A-Z

Living with and beyond cancer

Sense of identity or self-image

Having and surviving cancer can affect how some people feel about themselves as a person or how they think others see them. This may or may not be related to how they feel about bodily changes caused by cancer or its treatment (see Body image).
 
For some people an important aspect of their self-image is their ability to carry out their usual roles in life. Some men we spoke to suggested that having cancer and being left less fit or weaker than before had made them feel less of a man because they believed their masculine image included being seen as fit and strong and able to provide for their family. Ian feels that his past identity was bound up with his occupation as a police officer and is glad that since his leukaemia he has moved to a different part of the country where people didn’t know him in that role. For some people, being able to resume their usual sporting activities was very important in restoring their self-image. Although these aspects of self-image may apply equally to men and women, none of the women we spoke to mentioned them.
 

Because of his prior beliefs he feels ashamed at having had lung cancer; he thinks he should have...

Because of his prior beliefs he feels ashamed at having had lung cancer; he thinks he should have...

Age at interview: 56
Sex: Male
Age at diagnosis: 42
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Actually the thing that I felt was shame. I mean people would say guilt but I think there’s a fine line between guilt and shame.
 
You felt shame?
 
Shame, for me I was ashamed that I had cancer, that I presumed I had cancer, yeah. Anyway…
 
But why did you feel it was something shameful?
 
Because I was a man, because I, as a young man I’d boxed, I’d run marathons, I’d played rugby, at the time I was taken ill I was in an advanced swimming club and I just felt, I was at that time in work, you know, I was the provider and I just felt ashamed that this disease had come to me. I found that very hard to cope with; even now after all this time. Anyway…
 
Sorry, at the time you were taken ill you were, did you say a provider, did you say?
 
Yeah I was the provider, I was the one working, you know, providing for my kids and wife, you know. And I suppose it was that really, but yeah, shame, yeah.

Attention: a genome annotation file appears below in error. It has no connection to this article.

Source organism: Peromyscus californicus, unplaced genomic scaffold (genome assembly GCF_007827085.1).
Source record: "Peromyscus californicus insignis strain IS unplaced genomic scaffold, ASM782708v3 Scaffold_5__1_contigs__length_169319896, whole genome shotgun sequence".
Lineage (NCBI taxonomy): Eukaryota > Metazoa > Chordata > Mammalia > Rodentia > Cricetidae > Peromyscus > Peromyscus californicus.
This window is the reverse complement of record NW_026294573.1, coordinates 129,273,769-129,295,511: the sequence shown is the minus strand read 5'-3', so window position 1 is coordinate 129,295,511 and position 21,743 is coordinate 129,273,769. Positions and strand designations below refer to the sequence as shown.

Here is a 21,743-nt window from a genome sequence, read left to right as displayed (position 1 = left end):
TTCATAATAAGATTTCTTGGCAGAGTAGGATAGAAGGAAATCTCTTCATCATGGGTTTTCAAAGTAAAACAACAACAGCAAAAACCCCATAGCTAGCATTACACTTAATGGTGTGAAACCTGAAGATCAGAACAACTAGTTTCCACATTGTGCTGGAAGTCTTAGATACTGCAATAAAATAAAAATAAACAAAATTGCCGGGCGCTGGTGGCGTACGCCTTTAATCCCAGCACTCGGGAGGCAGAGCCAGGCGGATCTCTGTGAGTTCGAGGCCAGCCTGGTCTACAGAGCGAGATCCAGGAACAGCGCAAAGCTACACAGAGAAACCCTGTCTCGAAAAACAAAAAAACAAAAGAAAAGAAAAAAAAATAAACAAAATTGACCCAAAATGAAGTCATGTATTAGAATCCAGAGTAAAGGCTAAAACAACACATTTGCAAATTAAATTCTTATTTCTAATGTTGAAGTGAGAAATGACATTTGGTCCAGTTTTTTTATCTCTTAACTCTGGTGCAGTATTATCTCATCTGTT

I was just ashamed of having cancer, I really was, you know. Still am!
 
You still are?
 
Yeah, yeah, yeah. I suppose I just, you know, really wish it would go away forever, although I’ve been discharged and that, you know. It’s a stigma, isn’t it, you know.
 
You still think there’s stigma even today?
 
Oh yeah, yeah, yeah. I don’t think you, from the moment you have cancer you’re a cancer survivor, and that stays with you right till, the rest of your life really. You know, I’m not a victim because I’m here.
 
What’s made you feel that?
 
As I say, I think it’s because I feel I should have been tougher than that, you know. I shouldn’t have got cancer, you know. Like I said, it might have been something I’d done, maybe my lifestyle, you know, something I’d done wrong, I don’t know, or something I’d tried to do right, because I kept myself fit.
 
And you’re not a smoker.
 
No and I never smoked, no. On the contrary really, so I don’t know, you know.
 
Has anybody ever made you feel that by saying anything?
 
No. my own interpretation of people with cancer, long before I had it, if somebody said they had cancer I would look at them with sympathy and, you know, ‘Oh you poor soul’, you know, maybe that made me, suddenly I was in that position, they were looking at me. I was always aware of that when it first got about that I had cancer, I called it the ‘leper syndrome’ in as much that people are looking at you, they’re aware, you do see them and they are talking about you, that you’ve got cancer and everything, you know, even though they don’t know your diagnosis and your prognosis, you know.
 
So you think that’s still the same today?
 

Yeah it definitely is the same today. I’m aware of myself doing it in some ways when I know someone has cancer, it’s very difficult, how do you cope with somebody else’s illness, you know, when it’s maybe a terminal illness especially. 

 

Michael had been a keen runner before developing chronic lymphocytic leukaemia. Since being in...